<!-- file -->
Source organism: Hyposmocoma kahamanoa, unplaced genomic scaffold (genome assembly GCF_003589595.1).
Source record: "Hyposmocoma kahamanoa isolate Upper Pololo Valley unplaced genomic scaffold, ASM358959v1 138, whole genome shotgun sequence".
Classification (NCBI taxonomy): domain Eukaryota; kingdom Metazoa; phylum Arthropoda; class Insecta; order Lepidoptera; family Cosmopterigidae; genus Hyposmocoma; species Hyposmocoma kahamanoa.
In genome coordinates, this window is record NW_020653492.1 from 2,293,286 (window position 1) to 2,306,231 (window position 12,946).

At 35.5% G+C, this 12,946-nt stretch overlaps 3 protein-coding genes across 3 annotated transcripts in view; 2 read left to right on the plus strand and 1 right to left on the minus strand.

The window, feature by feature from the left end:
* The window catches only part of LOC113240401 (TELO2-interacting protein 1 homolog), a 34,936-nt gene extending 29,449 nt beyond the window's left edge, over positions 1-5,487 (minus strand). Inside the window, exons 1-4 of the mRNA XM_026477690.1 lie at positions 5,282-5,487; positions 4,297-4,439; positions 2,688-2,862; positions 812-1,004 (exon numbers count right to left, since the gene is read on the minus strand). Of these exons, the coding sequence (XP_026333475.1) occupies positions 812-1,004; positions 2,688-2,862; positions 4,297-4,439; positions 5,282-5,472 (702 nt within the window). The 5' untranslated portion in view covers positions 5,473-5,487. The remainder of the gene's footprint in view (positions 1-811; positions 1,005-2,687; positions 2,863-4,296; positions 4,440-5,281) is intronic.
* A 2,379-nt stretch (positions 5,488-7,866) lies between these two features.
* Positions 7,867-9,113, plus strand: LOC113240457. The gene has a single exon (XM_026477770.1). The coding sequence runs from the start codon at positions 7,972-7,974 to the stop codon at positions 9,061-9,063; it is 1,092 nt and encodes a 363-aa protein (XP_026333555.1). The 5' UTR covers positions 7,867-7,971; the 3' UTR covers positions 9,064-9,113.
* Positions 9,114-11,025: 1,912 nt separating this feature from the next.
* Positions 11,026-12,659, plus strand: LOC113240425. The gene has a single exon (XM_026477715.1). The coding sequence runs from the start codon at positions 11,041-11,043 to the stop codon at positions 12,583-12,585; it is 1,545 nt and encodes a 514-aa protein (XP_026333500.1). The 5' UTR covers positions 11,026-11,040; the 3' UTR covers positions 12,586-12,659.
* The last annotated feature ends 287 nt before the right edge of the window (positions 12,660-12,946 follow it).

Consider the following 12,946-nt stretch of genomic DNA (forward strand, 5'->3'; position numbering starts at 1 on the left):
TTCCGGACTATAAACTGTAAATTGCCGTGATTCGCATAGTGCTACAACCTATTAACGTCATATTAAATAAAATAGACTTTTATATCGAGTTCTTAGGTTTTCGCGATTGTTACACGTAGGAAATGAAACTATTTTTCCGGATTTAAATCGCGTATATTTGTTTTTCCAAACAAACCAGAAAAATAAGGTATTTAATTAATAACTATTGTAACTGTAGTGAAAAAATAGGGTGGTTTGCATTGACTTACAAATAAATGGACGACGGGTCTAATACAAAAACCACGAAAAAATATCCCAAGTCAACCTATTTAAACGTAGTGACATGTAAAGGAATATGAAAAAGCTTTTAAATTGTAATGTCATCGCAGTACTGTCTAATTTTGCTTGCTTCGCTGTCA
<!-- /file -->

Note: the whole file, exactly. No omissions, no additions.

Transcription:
Source organism: Hyposmocoma kahamanoa, unplaced genomic scaffold (genome assembly GCF_003589595.1).
Source record: "Hyposmocoma kahamanoa isolate Upper Pololo Valley unplaced genomic scaffold, ASM358959v1 138, whole genome shotgun sequence".
Classification (NCBI taxonomy): domain Eukaryota; kingdom Metazoa; phylum Arthropoda; class Insecta; order Lepidoptera; family Cosmopterigidae; genus Hyposmocoma; species Hyposmocoma kahamanoa.
In genome coordinates, this window is record NW_020653492.1 from 2,293,286 (window position 1) to 2,306,231 (window position 12,946).

At 35.5% G+C, this 12,946-nt stretch overlaps 3 protein-coding genes across 3 annotated transcripts in view; 2 read left to right on the plus strand and 1 right to left on the minus strand.

The window, feature by feature from the left end:
* The window catches only part of LOC113240401 (TELO2-interacting protein 1 homolog), a 34,936-nt gene extending 29,449 nt beyond the window's left edge, over positions 1-5,487 (minus strand). Inside the window, exons 1-4 of the mRNA XM_026477690.1 lie at positions 5,282-5,487; positions 4,297-4,439; positions 2,688-2,862; positions 812-1,004 (exon numbers count right to left, since the gene is read on the minus strand). Of these exons, the coding sequence (XP_026333475.1) occupies positions 812-1,004; positions 2,688-2,862; positions 4,297-4,439; positions 5,282-5,472 (702 nt within the window). The 5' untranslated portion in view covers positions 5,473-5,487. The remainder of the gene's footprint in view (positions 1-811; positions 1,005-2,687; positions 2,863-4,296; positions 4,440-5,281) is intronic.
* A 2,379-nt stretch (positions 5,488-7,866) lies between these two features.
* Positions 7,867-9,113, plus strand: LOC113240457. The gene has a single exon (XM_026477770.1). The coding sequence runs from the start codon at positions 7,972-7,974 to the stop codon at positions 9,061-9,063; it is 1,092 nt and encodes a 363-aa protein (XP_026333555.1). The 5' UTR covers positions 7,867-7,971; the 3' UTR covers positions 9,064-9,113.
* Positions 9,114-11,025: 1,912 nt separating this feature from the next.
* Positions 11,026-12,659, plus strand: LOC113240425. The gene has a single exon (XM_026477715.1). The coding sequence runs from the start codon at positions 11,041-11,043 to the stop codon at positions 12,583-12,585; it is 1,545 nt and encodes a 514-aa protein (XP_026333500.1). The 5' UTR covers positions 11,026-11,040; the 3' UTR covers positions 12,586-12,659.
* The last annotated feature ends 287 nt before the right edge of the window (positions 12,660-12,946 follow it).

Consider the following 12,946-nt stretch of genomic DNA (forward strand, 5'->3'; position numbering starts at 1 on the left):
TTCCGGACTATAAACTGTAAATTGCCGTGATTCGCATAGTGCTACAACCTATTAACGTCATATTAAATAAAATAGACTTTTATATCGAGTTCTTAGGTTTTCGCGATTGTTACACGTAGGAAATGAAACTATTTTTCCGGATTTAAATCGCGTATATTTGTTTTTCCAAACAAACCAGAAAAATAAGGTATTTAATTAATAACTATTGTAACTGTAGTGAAAAAATAGGGTGGTTTGCATTGACTTACAAATAAATGGACGACGGGTCTAATACAAAAACCACGAAAAAATATCCCAAGTCAACCTATTTAAACGTAGTGACATGTAAAGGAATATGAAAAAGCTTTTAAATTGTAATGTCATCGCAGTACTGTCTAATTTTGCTTGCTTCGCTGTCA